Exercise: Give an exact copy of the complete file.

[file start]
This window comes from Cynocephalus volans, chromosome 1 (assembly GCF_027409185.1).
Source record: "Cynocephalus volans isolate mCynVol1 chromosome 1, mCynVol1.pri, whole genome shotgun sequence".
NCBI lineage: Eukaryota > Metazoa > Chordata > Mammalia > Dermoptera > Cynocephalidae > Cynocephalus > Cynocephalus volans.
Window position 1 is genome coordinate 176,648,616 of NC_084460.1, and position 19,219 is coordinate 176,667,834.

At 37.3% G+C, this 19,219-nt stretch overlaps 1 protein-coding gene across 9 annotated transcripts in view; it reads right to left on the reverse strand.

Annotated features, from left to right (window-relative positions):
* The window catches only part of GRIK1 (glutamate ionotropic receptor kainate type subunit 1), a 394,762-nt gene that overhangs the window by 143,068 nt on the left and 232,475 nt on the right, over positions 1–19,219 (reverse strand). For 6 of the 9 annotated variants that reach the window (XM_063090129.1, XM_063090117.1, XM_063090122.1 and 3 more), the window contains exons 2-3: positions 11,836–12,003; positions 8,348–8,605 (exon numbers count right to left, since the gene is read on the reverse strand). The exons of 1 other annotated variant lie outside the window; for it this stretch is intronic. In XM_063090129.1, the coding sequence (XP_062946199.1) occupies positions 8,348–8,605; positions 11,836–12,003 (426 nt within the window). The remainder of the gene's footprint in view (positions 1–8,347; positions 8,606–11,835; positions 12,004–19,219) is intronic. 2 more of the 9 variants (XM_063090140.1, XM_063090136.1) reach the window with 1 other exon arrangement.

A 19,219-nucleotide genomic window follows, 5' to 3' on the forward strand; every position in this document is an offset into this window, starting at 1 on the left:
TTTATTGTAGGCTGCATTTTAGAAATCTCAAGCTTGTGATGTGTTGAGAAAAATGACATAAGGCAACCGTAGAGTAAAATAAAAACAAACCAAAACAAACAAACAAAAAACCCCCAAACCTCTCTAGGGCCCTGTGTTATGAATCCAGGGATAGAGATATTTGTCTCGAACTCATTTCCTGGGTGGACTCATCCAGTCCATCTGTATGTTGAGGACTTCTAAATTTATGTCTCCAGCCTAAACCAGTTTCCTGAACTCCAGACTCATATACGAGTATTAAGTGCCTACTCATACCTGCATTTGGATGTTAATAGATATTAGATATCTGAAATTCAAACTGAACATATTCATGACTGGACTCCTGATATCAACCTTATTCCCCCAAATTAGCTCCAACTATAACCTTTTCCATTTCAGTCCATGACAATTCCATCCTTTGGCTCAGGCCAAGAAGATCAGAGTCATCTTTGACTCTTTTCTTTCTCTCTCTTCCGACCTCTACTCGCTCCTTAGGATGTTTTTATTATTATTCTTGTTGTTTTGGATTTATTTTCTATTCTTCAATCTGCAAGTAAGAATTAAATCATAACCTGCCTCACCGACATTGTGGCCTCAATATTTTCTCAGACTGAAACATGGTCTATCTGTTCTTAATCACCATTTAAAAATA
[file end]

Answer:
This window comes from Cynocephalus volans, chromosome 1 (assembly GCF_027409185.1).
Source record: "Cynocephalus volans isolate mCynVol1 chromosome 1, mCynVol1.pri, whole genome shotgun sequence".
NCBI lineage: Eukaryota > Metazoa > Chordata > Mammalia > Dermoptera > Cynocephalidae > Cynocephalus > Cynocephalus volans.
Window position 1 is genome coordinate 176,648,616 of NC_084460.1, and position 19,219 is coordinate 176,667,834.

At 37.3% G+C, this 19,219-nt stretch overlaps 1 protein-coding gene across 9 annotated transcripts in view; it reads right to left on the reverse strand.

Annotated features, from left to right (window-relative positions):
* The window catches only part of GRIK1 (glutamate ionotropic receptor kainate type subunit 1), a 394,762-nt gene that overhangs the window by 143,068 nt on the left and 232,475 nt on the right, over positions 1–19,219 (reverse strand). For 6 of the 9 annotated variants that reach the window (XM_063090129.1, XM_063090117.1, XM_063090122.1 and 3 more), the window contains exons 2-3: positions 11,836–12,003; positions 8,348–8,605 (exon numbers count right to left, since the gene is read on the reverse strand). The exons of 1 other annotated variant lie outside the window; for it this stretch is intronic. In XM_063090129.1, the coding sequence (XP_062946199.1) occupies positions 8,348–8,605; positions 11,836–12,003 (426 nt within the window). The remainder of the gene's footprint in view (positions 1–8,347; positions 8,606–11,835; positions 12,004–19,219) is intronic. 2 more of the 9 variants (XM_063090140.1, XM_063090136.1) reach the window with 1 other exon arrangement.

A 19,219-nucleotide genomic window follows, 5' to 3' on the forward strand; every position in this document is an offset into this window, starting at 1 on the left:
TTTATTGTAGGCTGCATTTTAGAAATCTCAAGCTTGTGATGTGTTGAGAAAAATGACATAAGGCAACCGTAGAGTAAAATAAAAACAAACCAAAACAAACAAACAAAAAACCCCCAAACCTCTCTAGGGCCCTGTGTTATGAATCCAGGGATAGAGATATTTGTCTCGAACTCATTTCCTGGGTGGACTCATCCAGTCCATCTGTATGTTGAGGACTTCTAAATTTATGTCTCCAGCCTAAACCAGTTTCCTGAACTCCAGACTCATATACGAGTATTAAGTGCCTACTCATACCTGCATTTGGATGTTAATAGATATTAGATATCTGAAATTCAAACTGAACATATTCATGACTGGACTCCTGATATCAACCTTATTCCCCCAAATTAGCTCCAACTATAACCTTTTCCATTTCAGTCCATGACAATTCCATCCTTTGGCTCAGGCCAAGAAGATCAGAGTCATCTTTGACTCTTTTCTTTCTCTCTCTTCCGACCTCTACTCGCTCCTTAGGATGTTTTTATTATTATTCTTGTTGTTTTGGATTTATTTTCTATTCTTCAATCTGCAAGTAAGAATTAAATCATAACCTGCCTCACCGACATTGTGGCCTCAATATTTTCTCAGACTGAAACATGGTCTATCTGTTCTTAATCACCATTTAAAAATA